A normal recovery should show an extension of credit down the ladder as financial institutions become more confident in the strength of the job market, income levels, and the stability of the economy. Remember, the problem of loaning to borrowers with lower credit scores is NOT an inability to payback ANY loan but the greater discipline and attention to affordability that a lending institution must apply to making such loans. The contraction of credit to homebuyers with lower credit scores underlines a toxic mix of on-going tentativeness about the general economic recovery and a natural wariness regarding the new rules and regulations that make loans to lower-quality borrowers much more expensive to manage.
A surprisingly high number of respondents from the banks appear to have very low expectations for the housing recovery. An unsurprisingly high number of these respondents are demonstrating strong tentativeness in the face of a changing and harsher regulatory environment. From SLOOS:
Roughly three-fourths of respondents viewed either the outlook for house prices or economic activity as at least somewhat important factors currently restraining their bank's [Residential Real Estate] RRE lending. Three-fourths of banks also cited the risk of putback of delinquent mortgages by the GSEs as an important factor restraining their current ability or willingness to approve home-purchase loans…a large fraction of banks reported an increase in the importance of this factor over the past year. Four-fifths of respondents indicated that the 'risk-adjusted profitability of the residential mortgage business relative to other possible uses of funds' was an important factor restraining RRE lending, and a large fraction of banks also reported an increase in the importance of this factor over the past year.
These are not sentiments from a recovery and certainly not from a bubble (some are fearing a bubble just because some select markets have fully recovered from the housing crash). Instead, these are sentiments from a market that is bouncing along its bottom (as has been my standing prediction from 2009/2010). As Duke notes, housing market activity on a nationwide basis remains quite low:
…Existing home sales are currently at levels in line with those seen in the late 1990s, while single-family starts and permits are at levels commensurate with the early 1990s. And applications for home-purchase mortgages, as measured by the Mortgage Bankers Association index, were at a level in line with that of the mid-1990s…The subdued level of mortgage purchase originations is particularly striking given the record low mortgage rates that have prevailed in recent years.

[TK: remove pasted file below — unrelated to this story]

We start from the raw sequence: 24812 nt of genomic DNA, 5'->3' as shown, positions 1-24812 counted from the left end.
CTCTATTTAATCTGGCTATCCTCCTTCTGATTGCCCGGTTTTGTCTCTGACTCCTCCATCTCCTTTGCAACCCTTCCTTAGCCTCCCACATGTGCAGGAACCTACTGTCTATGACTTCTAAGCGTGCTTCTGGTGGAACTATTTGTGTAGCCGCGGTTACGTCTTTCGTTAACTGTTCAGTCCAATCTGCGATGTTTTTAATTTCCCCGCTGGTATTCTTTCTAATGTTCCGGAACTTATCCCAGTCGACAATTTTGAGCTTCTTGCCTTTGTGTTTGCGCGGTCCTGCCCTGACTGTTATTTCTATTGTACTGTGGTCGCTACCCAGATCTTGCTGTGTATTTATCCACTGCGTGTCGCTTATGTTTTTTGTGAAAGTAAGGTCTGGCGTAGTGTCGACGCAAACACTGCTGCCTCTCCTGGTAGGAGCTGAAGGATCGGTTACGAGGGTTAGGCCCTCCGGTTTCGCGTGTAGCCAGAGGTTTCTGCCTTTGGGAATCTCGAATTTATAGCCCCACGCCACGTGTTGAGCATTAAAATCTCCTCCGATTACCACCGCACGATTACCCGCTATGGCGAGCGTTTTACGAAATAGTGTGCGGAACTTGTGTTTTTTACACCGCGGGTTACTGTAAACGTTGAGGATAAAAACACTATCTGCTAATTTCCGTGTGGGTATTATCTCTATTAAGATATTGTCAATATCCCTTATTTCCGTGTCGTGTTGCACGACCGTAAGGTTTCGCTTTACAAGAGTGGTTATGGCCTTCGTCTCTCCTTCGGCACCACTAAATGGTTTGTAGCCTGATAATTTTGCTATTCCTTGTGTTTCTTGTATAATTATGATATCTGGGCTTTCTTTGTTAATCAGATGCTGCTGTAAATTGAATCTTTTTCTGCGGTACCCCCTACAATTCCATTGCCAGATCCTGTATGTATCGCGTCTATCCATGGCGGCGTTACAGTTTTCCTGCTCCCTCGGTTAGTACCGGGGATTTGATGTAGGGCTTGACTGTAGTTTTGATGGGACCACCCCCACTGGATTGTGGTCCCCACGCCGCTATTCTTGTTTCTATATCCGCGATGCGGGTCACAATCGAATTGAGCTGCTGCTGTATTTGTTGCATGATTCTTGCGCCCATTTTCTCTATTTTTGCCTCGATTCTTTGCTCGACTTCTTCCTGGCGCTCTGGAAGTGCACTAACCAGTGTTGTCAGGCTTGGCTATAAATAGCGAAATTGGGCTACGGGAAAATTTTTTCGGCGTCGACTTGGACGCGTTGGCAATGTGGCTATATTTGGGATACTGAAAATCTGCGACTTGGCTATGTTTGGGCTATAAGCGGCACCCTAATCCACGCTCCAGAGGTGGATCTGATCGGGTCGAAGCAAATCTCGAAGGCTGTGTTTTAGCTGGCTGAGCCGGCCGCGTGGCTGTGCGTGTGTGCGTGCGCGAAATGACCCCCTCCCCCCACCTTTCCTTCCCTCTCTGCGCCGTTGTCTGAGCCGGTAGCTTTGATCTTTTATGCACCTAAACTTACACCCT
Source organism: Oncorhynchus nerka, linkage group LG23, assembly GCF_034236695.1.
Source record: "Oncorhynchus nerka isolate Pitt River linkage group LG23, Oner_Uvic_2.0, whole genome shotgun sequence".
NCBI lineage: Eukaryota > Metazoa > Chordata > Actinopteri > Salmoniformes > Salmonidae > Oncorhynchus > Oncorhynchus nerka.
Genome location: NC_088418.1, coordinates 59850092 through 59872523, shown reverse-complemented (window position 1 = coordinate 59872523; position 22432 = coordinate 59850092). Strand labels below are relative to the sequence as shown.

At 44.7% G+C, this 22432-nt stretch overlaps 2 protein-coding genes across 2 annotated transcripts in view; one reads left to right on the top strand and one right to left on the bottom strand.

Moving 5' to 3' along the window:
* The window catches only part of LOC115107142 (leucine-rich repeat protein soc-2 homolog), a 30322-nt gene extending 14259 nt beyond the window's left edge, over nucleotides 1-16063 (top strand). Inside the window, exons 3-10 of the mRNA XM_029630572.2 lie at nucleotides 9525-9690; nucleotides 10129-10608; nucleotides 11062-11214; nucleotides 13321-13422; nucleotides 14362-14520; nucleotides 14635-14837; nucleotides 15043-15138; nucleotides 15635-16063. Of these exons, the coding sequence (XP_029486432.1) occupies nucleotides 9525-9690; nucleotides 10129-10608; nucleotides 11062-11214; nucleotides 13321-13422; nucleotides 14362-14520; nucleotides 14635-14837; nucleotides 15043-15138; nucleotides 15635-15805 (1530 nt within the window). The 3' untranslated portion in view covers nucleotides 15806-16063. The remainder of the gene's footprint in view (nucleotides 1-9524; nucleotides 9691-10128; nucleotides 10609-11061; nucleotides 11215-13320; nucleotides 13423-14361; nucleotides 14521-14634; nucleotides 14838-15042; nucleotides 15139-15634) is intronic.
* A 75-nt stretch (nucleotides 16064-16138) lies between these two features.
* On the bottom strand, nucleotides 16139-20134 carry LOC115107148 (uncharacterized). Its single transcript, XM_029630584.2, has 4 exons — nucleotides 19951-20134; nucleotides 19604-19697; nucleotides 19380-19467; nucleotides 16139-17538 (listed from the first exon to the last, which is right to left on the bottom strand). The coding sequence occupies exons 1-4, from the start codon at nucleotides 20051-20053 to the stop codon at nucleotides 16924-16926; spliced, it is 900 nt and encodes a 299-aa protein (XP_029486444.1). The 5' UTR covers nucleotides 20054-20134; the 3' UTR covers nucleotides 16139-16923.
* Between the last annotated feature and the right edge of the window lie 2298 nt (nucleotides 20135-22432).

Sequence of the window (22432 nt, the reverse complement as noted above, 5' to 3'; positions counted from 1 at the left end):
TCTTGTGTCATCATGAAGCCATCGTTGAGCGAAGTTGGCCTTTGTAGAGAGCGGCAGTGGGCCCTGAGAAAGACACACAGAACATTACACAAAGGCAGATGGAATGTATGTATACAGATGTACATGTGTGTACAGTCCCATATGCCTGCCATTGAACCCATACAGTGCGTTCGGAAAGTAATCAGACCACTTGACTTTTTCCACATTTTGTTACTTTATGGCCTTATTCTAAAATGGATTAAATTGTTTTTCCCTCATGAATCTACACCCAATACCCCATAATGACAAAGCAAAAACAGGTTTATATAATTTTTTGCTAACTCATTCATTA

Duke also notes that capacity constraints in the real estate lending industry are at least partly to blame for a contraction in credit conditions. While applications for refinancing have generally trended upward since 2008, the number of real estate credit employees remains close its recession lows. Lending institutions have chosen to deploy their limited staffing toward refis and away from less profitable loans to borrowers with lower credit scores:
…preliminary research by the Board's staff suggests that the increase in the refinance workload during the past 18 months appears to have been associated with a 25 to 35 percent decrease in purchase originations among borrowers with credit scores between 620 and 680 and a 10 to 15 percent decrease among borrowers with credit scores between 680 and 710.
Overall, Duke remains optimistic that housing demand will continue to improve along with a firmer economic recovery. However, this demand may get channeled into the rental market if credit conditions remain tight. I also believe important implications remain for monetary policy since none of these issues get resolved with more accomodative policy. However, tighter conditions will certainly choke off any hope that might exist for broader participation in the housing recovery. Ultimately, to the extent that the market is not able to properly price risk, the housing market will not work well for a large segment of people who are still trying to recover from the recession.
Be careful out there!
Disclosure: I have no positions in any stocks mentioned, and no plans to initiate any positions within the next 72 hours. I wrote this article myself, and it expresses my own opinions. I am not receiving compensation for it (other than from Seeking Alpha). I have no business relationship with any company whose stock is mentioned in this article.